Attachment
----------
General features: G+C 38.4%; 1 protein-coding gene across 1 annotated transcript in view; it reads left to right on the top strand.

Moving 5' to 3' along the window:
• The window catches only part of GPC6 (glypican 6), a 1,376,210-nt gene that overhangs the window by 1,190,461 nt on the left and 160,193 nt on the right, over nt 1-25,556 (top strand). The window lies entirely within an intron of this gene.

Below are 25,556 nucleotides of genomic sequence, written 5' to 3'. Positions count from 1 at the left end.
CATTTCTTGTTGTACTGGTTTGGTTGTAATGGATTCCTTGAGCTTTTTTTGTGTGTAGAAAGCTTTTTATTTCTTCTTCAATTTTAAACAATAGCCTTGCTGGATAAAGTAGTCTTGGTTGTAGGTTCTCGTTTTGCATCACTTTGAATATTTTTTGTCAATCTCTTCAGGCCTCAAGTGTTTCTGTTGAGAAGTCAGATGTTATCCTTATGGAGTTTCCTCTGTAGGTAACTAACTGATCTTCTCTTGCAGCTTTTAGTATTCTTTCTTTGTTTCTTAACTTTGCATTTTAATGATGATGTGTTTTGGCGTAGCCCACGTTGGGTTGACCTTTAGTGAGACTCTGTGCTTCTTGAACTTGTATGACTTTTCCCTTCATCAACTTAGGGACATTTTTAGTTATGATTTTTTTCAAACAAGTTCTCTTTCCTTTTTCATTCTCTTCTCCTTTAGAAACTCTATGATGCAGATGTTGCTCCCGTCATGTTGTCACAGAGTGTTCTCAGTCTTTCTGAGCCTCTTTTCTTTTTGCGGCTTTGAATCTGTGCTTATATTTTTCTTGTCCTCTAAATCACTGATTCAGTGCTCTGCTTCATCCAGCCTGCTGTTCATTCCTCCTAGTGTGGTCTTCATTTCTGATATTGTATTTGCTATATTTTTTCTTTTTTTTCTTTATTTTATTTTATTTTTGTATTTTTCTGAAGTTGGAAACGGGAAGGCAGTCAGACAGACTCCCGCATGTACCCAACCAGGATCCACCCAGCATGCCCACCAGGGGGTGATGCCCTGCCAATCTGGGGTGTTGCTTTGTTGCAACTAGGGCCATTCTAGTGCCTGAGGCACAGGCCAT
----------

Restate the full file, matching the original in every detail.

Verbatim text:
General features: G+C 38.4%; 1 protein-coding gene across 1 annotated transcript in view; it reads left to right on the top strand.

Moving 5' to 3' along the window:
• The window catches only part of GPC6 (glypican 6), a 1,376,210-nt gene that overhangs the window by 1,190,461 nt on the left and 160,193 nt on the right, over nt 1-25,556 (top strand). The window lies entirely within an intron of this gene.

Below are 25,556 nucleotides of genomic sequence, written 5' to 3'. Positions count from 1 at the left end.
CATTTCTTGTTGTACTGGTTTGGTTGTAATGGATTCCTTGAGCTTTTTTTGTGTGTAGAAAGCTTTTTATTTCTTCTTCAATTTTAAACAATAGCCTTGCTGGATAAAGTAGTCTTGGTTGTAGGTTCTCGTTTTGCATCACTTTGAATATTTTTTGTCAATCTCTTCAGGCCTCAAGTGTTTCTGTTGAGAAGTCAGATGTTATCCTTATGGAGTTTCCTCTGTAGGTAACTAACTGATCTTCTCTTGCAGCTTTTAGTATTCTTTCTTTGTTTCTTAACTTTGCATTTTAATGATGATGTGTTTTGGCGTAGCCCACGTTGGGTTGACCTTTAGTGAGACTCTGTGCTTCTTGAACTTGTATGACTTTTCCCTTCATCAACTTAGGGACATTTTTAGTTATGATTTTTTTCAAACAAGTTCTCTTTCCTTTTTCATTCTCTTCTCCTTTAGAAACTCTATGATGCAGATGTTGCTCCCGTCATGTTGTCACAGAGTGTTCTCAGTCTTTCTGAGCCTCTTTTCTTTTTGCGGCTTTGAATCTGTGCTTATATTTTTCTTGTCCTCTAAATCACTGATTCAGTGCTCTGCTTCATCCAGCCTGCTGTTCATTCCTCCTAGTGTGGTCTTCATTTCTGATATTGTATTTGCTATATTTTTTCTTTTTTTTCTTTATTTTATTTTATTTTTGTATTTTTCTGAAGTTGGAAACGGGAAGGCAGTCAGACAGACTCCCGCATGTACCCAACCAGGATCCACCCAGCATGCCCACCAGGGGGTGATGCCCTGCCAATCTGGGGTGTTGCTTTGTTGCAACTAGGGCCATTCTAGTGCCTGAGGCACAGGCCAT